We talked to our mom on the phone daily, FaceTiming with our friends replaced our usual Friday night happy hours, and we inundated our Amazon carts with stacks of books to keep us occupied for god knows how long.
We thought we were prepared for the two weeks-turned three months of lockdown measures that ensued due to the coronavirus pandemic wreaking havoc on the world back in March, unbeknownst to us that we would still be living this nightmare nine months later.
Unfortunately, there is no set game plan for how to handle a global health crisis. There are no books we can read that detail how to live in solitude with only our dogs and our Netflix queues to communicate with—and yes, Netflix, we’re still watching.
All of us are learning to navigate these unconventional times together, and although our friends and family are kindly checking up on us to make sure we’re “okay,” no one is okay.
No one is okay with being stuck inside with only the delivery guy to look forward to seeing all day.
No one is okay with the incessant fatigue that has taken over their bodies since regular activities have been forbidden until further notice.
No one is okay with having to turn their tiny apartments into a home gym, a makeshift office, an entertainment center, and the sacred space that it was originally reserved for because there is nowhere else to go.
No one is okay with abandoning their elderly parents or grandparents out of fear that they might contract this deadly disease all because we hugged them goodbye.
In many places, parks and outdoor recreation are prohibited, making walking outside and getting “fresh air” an oxymoron. How can we possibly enjoy a walk in the park when there is a grueling, take-no-prisoners, fatal virus looming in the air? A virus that has sickened millions and killed thousands in no specific order or care toward age, gender, or occupational status.
If anyone says they are okay with all of this, don’t believe them.
We are all not okay. We have been collectively counting down the days since the first lockdown began, praying that another quarantine isn’t inevitable in the days ahead. We’re in an ongoing battle for our livelihood and our survival. This is probably the only instance where it is socially and ethically acceptable to assume that most human beings are having similar emotional reactions to the current situation in the world. We are all utterly disgusted, revolted, tired, and fed up with the coronavirus.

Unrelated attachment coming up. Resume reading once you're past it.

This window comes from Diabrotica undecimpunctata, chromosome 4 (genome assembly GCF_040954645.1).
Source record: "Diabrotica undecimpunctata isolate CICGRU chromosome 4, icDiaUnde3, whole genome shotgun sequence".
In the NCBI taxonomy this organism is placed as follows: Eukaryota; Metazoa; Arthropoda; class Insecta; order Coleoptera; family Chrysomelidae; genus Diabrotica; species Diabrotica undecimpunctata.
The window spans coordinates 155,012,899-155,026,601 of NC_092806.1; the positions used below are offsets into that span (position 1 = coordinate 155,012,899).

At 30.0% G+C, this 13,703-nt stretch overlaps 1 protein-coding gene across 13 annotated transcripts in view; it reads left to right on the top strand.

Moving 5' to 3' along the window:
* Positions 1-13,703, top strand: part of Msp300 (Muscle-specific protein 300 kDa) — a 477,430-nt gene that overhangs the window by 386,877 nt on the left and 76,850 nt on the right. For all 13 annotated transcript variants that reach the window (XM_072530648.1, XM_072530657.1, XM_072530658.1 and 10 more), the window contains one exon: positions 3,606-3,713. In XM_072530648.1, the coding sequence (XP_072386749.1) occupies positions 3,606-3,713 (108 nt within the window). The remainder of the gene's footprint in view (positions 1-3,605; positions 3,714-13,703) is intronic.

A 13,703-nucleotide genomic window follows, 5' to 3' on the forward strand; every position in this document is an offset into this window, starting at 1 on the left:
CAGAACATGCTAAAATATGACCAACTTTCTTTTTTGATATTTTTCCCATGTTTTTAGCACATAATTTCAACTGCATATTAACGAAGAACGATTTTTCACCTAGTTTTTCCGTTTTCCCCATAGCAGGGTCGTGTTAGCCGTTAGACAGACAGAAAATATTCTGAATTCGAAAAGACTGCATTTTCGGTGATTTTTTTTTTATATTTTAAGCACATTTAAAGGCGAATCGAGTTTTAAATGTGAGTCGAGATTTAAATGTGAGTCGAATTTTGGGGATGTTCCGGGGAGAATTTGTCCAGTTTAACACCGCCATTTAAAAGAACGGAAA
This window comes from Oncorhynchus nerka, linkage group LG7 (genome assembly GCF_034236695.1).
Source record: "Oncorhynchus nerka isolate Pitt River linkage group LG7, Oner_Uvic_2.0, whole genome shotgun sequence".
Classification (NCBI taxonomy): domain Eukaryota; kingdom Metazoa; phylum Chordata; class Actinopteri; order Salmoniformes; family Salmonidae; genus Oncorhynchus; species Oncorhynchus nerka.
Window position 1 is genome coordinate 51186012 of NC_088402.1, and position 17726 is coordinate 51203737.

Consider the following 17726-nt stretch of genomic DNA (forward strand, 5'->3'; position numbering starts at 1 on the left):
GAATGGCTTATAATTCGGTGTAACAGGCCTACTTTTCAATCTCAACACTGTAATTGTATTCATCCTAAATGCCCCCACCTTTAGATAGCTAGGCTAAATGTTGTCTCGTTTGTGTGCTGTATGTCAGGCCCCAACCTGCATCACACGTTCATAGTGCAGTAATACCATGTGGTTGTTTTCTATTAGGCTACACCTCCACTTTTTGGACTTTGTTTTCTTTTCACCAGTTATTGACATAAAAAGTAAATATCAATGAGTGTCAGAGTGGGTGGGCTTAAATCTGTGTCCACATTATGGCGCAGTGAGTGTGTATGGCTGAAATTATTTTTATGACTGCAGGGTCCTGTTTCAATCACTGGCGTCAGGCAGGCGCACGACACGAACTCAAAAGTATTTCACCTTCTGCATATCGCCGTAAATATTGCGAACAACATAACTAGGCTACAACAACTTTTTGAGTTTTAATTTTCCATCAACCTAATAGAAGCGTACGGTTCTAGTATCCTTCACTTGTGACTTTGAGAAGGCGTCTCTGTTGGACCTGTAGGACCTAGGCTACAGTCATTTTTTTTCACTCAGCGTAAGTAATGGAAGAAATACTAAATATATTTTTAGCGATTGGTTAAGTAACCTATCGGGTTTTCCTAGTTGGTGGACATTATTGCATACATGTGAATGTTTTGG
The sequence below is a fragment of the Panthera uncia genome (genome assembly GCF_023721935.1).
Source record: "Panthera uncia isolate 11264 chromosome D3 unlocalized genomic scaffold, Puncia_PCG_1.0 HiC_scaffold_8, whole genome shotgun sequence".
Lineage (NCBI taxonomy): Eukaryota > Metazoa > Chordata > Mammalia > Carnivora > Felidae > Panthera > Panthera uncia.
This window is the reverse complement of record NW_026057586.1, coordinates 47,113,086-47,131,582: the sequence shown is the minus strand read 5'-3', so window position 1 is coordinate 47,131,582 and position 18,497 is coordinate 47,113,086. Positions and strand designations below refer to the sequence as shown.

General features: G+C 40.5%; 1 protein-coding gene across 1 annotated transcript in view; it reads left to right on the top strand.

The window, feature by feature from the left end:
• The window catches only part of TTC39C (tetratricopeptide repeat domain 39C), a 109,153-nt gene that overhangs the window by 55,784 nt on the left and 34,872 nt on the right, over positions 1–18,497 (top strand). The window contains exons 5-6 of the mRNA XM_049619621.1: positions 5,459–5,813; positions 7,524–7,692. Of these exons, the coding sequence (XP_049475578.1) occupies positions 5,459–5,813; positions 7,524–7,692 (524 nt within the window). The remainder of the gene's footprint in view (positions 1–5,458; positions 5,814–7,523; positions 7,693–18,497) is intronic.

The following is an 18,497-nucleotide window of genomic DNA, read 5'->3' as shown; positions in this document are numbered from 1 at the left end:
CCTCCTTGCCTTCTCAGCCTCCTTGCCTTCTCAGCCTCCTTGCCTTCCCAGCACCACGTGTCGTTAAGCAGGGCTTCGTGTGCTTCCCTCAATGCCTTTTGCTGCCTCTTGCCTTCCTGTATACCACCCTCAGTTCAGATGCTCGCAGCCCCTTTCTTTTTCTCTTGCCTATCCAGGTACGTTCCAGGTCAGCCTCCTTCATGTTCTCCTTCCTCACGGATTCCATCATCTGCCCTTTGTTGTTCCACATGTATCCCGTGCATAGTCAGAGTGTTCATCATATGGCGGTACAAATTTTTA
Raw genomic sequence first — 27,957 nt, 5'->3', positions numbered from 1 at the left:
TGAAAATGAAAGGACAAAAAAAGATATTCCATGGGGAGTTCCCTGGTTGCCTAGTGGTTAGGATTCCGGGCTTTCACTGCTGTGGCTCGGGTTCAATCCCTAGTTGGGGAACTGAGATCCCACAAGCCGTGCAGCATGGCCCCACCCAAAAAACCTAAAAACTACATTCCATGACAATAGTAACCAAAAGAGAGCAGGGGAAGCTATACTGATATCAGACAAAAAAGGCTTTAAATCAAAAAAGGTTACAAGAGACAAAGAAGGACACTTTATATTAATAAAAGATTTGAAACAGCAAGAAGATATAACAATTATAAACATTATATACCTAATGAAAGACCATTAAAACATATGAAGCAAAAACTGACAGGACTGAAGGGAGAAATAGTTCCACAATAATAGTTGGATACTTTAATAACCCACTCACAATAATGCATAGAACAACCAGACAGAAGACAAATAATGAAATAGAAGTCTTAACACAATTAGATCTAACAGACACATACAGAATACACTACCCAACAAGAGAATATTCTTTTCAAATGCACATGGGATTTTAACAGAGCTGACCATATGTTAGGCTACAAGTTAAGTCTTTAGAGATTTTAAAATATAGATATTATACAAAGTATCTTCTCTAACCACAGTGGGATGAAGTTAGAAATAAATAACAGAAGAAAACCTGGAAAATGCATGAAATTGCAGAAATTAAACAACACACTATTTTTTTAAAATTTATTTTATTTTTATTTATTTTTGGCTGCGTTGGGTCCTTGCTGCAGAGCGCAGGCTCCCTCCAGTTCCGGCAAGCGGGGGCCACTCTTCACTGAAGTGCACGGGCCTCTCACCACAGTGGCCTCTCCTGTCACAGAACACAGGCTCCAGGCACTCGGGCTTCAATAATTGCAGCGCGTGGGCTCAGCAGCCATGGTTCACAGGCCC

Even though the smile on our face may indicate that these times of isolation haven’t sent us in a downward spiral, on the inside, it’s clear we are hurting.
And we have every reason to be. Our lives have been disrupted. Our social circles have diminished. Our relationships with the outside world have been reduced to a computer screen. The uncertainty of our jobs is weighing heavily on us. And the term “COVID-15” makes us roll our eyes every time we reach for another cookie—which we deserve at this point.
We’re just pleading for this madness to end. But no one knows when it will. There are reports that a COVID-19 vaccine is on its way, but will it arrive in time for that 30th birthday getaway we booked in hopes that the celebration could forge ahead? Even though we’ve learned our lesson about making plans in advance after every outing we’ve attempted so far had been derailed by another COVID sickness, we still can’t abate all our dreams that sunny beach days and pool parties will one day return.
So, we book the flight, make the hotel arrangements, and cross our fingers that things will be better in the spring. That by then, when people ask us if we are doing “okay,” we can confidently and energetically say, “yes!” That by the time March rolls around, we will be sipping cocktails on the beach surrounded by our closest girlfriends, whom we’ve only been able to see from the neck up in video calls in recent months.
“Things will get better,” is what our mom always says at the end of our daily phone calls. We reluctantly believe her, but she also believes us when we repeatedly say we were doing “okay.”
No one is doing okay. Check in on loved ones. Don’t automatically ghost the nice guy from Bumble we lost interest in because we couldn’t meet face-to-face. Host virtual happy hours with friends, often. And please don’t mistake their smiles to mean that they’re not pulling their hair out after we hang up with them.
No one is doing okay, regardless of what they say.